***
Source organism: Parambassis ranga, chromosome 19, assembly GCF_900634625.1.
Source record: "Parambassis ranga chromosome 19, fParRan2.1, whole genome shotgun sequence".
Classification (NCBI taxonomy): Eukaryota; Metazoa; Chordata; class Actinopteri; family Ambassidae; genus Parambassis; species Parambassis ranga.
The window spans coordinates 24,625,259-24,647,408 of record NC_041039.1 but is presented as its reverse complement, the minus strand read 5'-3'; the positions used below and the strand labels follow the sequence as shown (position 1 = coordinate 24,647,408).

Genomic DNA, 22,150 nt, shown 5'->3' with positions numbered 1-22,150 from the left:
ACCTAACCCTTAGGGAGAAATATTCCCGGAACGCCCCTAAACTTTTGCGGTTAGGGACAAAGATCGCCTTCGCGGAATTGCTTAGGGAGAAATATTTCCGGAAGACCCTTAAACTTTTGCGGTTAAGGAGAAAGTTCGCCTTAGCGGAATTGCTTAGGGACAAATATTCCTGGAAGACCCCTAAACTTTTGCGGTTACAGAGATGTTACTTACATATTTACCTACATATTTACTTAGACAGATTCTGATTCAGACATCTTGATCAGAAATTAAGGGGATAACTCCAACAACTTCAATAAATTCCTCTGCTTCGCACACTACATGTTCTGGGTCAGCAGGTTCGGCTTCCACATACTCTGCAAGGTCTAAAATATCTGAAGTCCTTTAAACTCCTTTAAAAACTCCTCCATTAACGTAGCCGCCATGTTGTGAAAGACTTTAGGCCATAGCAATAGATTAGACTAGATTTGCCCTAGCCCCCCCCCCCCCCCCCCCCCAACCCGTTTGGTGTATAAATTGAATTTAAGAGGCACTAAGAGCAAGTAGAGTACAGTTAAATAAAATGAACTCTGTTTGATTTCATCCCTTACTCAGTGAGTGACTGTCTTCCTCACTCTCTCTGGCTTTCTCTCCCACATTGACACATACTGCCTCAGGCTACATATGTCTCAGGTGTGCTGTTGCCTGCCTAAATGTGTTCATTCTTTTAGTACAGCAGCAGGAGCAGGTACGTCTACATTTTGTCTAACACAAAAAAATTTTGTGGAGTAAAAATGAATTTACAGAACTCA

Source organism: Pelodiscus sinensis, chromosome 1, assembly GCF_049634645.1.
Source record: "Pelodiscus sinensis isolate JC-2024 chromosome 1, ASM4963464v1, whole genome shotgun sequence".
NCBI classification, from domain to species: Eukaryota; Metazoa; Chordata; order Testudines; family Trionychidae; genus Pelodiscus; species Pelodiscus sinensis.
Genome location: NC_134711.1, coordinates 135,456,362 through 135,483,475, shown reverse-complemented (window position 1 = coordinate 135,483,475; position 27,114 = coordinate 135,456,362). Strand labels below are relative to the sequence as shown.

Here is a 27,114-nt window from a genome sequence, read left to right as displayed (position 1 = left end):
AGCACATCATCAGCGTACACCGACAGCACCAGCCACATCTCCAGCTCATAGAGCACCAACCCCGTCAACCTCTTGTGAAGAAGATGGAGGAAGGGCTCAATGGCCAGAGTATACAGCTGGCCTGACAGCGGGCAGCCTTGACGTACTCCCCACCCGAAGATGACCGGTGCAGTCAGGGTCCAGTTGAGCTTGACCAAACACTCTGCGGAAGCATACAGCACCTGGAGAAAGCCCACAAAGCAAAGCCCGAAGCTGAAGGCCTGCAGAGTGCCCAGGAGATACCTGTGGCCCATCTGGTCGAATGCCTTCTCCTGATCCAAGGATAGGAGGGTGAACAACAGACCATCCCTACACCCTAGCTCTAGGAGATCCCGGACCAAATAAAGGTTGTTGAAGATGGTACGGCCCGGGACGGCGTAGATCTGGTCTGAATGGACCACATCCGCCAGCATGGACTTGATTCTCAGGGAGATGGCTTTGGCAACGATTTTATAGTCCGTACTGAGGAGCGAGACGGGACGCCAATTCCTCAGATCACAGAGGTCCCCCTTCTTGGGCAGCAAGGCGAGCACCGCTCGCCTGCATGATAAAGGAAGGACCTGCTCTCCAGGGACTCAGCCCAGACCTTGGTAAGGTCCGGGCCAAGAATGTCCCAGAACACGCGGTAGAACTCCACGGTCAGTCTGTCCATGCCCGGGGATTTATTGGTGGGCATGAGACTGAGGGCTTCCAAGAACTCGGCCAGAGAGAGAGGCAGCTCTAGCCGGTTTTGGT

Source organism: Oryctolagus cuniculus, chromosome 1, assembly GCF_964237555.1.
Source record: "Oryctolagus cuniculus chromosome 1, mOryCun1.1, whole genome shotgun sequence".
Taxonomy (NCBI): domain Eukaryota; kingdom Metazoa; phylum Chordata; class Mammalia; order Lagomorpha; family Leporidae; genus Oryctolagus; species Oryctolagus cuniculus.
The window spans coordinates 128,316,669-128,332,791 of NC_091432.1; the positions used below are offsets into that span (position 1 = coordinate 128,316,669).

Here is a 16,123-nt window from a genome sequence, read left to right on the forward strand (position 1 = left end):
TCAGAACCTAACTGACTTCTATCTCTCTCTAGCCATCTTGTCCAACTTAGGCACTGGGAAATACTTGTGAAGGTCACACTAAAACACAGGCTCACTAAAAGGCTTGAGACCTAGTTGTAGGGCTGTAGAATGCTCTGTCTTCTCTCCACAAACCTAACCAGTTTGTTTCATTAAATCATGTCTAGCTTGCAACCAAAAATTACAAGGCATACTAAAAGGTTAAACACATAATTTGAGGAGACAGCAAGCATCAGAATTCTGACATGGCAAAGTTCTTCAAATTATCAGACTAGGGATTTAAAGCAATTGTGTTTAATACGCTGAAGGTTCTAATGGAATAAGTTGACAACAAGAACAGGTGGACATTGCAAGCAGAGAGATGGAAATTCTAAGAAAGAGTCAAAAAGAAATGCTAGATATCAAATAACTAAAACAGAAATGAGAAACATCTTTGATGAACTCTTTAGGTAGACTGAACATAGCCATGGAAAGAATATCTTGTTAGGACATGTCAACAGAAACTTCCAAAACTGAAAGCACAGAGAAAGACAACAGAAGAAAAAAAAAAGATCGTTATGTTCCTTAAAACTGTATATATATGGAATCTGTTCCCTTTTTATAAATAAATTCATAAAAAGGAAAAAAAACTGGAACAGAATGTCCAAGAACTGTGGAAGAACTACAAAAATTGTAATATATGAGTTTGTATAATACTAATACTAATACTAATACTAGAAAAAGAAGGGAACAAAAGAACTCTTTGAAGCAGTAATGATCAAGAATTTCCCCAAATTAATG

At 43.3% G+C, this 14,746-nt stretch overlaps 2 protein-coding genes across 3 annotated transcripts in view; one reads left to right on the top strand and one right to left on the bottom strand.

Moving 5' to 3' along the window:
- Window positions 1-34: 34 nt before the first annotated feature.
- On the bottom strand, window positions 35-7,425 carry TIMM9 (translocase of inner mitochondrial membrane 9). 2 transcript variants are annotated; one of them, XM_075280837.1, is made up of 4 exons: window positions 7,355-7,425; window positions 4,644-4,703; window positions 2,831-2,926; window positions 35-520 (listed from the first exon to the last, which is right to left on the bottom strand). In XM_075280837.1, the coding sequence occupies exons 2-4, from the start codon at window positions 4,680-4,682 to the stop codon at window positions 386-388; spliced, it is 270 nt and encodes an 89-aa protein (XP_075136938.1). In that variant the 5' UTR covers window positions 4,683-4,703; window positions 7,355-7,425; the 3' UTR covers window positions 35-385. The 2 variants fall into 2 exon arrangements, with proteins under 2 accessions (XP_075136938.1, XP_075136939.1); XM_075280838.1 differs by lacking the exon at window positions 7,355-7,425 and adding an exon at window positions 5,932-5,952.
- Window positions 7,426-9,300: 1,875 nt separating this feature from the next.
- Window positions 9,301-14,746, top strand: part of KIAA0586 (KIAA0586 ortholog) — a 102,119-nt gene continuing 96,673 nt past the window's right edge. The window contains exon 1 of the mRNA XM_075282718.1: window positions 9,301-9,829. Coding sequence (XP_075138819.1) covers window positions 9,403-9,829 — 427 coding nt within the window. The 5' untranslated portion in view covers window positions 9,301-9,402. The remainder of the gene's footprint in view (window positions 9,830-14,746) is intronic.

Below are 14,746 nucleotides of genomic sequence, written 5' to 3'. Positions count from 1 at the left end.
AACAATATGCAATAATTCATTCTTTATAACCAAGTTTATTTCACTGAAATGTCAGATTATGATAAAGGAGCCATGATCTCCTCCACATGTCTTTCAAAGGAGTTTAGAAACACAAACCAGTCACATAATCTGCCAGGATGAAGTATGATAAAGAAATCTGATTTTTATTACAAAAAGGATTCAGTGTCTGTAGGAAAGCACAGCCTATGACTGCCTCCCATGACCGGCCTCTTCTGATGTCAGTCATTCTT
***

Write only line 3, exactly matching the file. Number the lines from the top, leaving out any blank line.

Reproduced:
Classification (NCBI taxonomy): Eukaryota; Metazoa; Chordata; class Actinopteri; family Ambassidae; genus Parambassis; species Parambassis ranga.